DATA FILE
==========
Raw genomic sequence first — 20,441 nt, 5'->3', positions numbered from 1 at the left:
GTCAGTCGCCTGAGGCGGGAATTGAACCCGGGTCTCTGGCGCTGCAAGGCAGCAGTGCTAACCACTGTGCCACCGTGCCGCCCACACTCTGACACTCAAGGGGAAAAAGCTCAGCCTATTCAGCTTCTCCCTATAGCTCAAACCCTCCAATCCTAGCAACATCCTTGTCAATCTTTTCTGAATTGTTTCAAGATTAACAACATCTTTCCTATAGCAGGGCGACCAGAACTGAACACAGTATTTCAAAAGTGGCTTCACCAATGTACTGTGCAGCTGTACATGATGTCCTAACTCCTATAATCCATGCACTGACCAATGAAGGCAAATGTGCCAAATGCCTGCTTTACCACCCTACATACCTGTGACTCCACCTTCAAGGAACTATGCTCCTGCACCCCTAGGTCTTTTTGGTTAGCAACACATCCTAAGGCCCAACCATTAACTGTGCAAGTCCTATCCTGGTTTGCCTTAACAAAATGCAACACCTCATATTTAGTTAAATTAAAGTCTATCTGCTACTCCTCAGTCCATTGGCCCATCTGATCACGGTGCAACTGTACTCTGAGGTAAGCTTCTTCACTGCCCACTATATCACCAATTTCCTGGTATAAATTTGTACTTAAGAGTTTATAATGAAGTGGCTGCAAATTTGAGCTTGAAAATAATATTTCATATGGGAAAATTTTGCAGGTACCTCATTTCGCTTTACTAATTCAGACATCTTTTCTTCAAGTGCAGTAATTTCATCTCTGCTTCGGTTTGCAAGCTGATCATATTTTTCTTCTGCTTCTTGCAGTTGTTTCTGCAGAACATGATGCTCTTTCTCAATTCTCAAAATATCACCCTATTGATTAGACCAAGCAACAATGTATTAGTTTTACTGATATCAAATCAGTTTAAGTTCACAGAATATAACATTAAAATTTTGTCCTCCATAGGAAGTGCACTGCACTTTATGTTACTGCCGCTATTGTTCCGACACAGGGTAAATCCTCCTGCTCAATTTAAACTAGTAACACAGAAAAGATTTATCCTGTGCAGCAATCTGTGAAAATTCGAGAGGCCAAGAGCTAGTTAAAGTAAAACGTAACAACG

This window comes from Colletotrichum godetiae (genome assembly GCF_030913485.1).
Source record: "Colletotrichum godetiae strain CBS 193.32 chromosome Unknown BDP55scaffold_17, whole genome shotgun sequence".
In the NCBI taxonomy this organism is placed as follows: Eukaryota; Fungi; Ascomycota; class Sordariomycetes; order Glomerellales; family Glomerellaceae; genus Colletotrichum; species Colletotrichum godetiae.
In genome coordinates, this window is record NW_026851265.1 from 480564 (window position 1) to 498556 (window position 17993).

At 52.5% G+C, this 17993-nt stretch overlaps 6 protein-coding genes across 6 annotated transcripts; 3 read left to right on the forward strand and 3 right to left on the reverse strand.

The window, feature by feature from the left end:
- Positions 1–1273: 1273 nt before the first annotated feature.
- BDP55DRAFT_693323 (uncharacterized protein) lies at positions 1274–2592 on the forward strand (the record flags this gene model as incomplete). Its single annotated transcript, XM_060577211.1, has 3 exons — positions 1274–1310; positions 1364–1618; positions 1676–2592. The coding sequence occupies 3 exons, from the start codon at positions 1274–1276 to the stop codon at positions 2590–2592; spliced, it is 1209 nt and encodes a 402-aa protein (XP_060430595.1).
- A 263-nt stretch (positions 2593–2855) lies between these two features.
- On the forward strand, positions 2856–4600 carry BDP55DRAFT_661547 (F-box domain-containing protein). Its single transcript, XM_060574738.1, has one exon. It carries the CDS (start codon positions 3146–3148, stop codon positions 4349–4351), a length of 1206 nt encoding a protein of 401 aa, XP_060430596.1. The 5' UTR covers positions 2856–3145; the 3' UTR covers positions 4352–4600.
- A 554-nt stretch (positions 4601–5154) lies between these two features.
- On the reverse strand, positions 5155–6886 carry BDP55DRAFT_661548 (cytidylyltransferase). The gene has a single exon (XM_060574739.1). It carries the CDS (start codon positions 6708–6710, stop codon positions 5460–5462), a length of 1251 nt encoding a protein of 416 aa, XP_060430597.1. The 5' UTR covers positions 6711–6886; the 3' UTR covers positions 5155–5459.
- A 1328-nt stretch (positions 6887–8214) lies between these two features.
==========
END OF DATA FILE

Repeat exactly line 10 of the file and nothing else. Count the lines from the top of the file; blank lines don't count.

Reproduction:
- BDP55DRAFT_693323 (uncharacterized protein) lies at positions 1274–2592 on the forward strand (the record flags this gene model as incomplete). Its single annotated transcript, XM_060577211.1, has 3 exons — positions 1274–1310; positions 1364–1618; positions 1676–2592. The coding sequence occupies 3 exons, from the start codon at positions 1274–1276 to the stop codon at positions 2590–2592; spliced, it is 1209 nt and encodes a 402-aa protein (XP_060430595.1).